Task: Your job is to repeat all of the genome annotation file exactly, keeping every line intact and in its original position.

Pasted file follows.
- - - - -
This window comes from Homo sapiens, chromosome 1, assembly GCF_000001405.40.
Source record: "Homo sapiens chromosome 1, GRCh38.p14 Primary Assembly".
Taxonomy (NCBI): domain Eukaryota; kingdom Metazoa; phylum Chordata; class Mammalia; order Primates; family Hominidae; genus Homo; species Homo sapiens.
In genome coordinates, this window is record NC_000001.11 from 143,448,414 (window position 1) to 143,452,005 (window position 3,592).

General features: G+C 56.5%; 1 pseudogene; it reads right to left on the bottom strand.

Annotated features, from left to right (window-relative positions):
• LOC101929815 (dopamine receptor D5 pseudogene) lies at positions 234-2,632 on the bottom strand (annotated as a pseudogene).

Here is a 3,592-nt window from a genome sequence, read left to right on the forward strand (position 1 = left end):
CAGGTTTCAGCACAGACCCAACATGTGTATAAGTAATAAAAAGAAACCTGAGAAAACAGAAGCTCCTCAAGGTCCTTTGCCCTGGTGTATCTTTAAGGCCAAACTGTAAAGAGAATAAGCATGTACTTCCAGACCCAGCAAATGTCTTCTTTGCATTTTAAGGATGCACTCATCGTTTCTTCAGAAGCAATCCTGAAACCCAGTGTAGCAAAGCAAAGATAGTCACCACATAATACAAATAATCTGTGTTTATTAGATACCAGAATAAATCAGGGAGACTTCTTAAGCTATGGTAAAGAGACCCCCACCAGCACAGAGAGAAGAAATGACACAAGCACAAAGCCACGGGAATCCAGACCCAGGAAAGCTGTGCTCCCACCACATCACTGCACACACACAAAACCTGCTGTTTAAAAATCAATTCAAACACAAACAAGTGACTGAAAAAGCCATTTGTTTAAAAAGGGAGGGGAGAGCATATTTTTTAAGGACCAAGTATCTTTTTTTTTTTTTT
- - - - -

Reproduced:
This window comes from Homo sapiens, chromosome 1, assembly GCF_000001405.40.
Source record: "Homo sapiens chromosome 1, GRCh38.p14 Primary Assembly".
Taxonomy (NCBI): domain Eukaryota; kingdom Metazoa; phylum Chordata; class Mammalia; order Primates; family Hominidae; genus Homo; species Homo sapiens.
In genome coordinates, this window is record NC_000001.11 from 143,448,414 (window position 1) to 143,452,005 (window position 3,592).

General features: G+C 56.5%; 1 pseudogene; it reads right to left on the bottom strand.

Annotated features, from left to right (window-relative positions):
• LOC101929815 (dopamine receptor D5 pseudogene) lies at positions 234-2,632 on the bottom strand (annotated as a pseudogene).

Here is a 3,592-nt window from a genome sequence, read left to right on the forward strand (position 1 = left end):
CAGGTTTCAGCACAGACCCAACATGTGTATAAGTAATAAAAAGAAACCTGAGAAAACAGAAGCTCCTCAAGGTCCTTTGCCCTGGTGTATCTTTAAGGCCAAACTGTAAAGAGAATAAGCATGTACTTCCAGACCCAGCAAATGTCTTCTTTGCATTTTAAGGATGCACTCATCGTTTCTTCAGAAGCAATCCTGAAACCCAGTGTAGCAAAGCAAAGATAGTCACCACATAATACAAATAATCTGTGTTTATTAGATACCAGAATAAATCAGGGAGACTTCTTAAGCTATGGTAAAGAGACCCCCACCAGCACAGAGAGAAGAAATGACACAAGCACAAAGCCACGGGAATCCAGACCCAGGAAAGCTGTGCTCCCACCACATCACTGCACACACACAAAACCTGCTGTTTAAAAATCAATTCAAACACAAACAAGTGACTGAAAAAGCCATTTGTTTAAAAAGGGAGGGGAGAGCATATTTTTTAAGGACCAAGTATCTTTTTTTTTTTTTT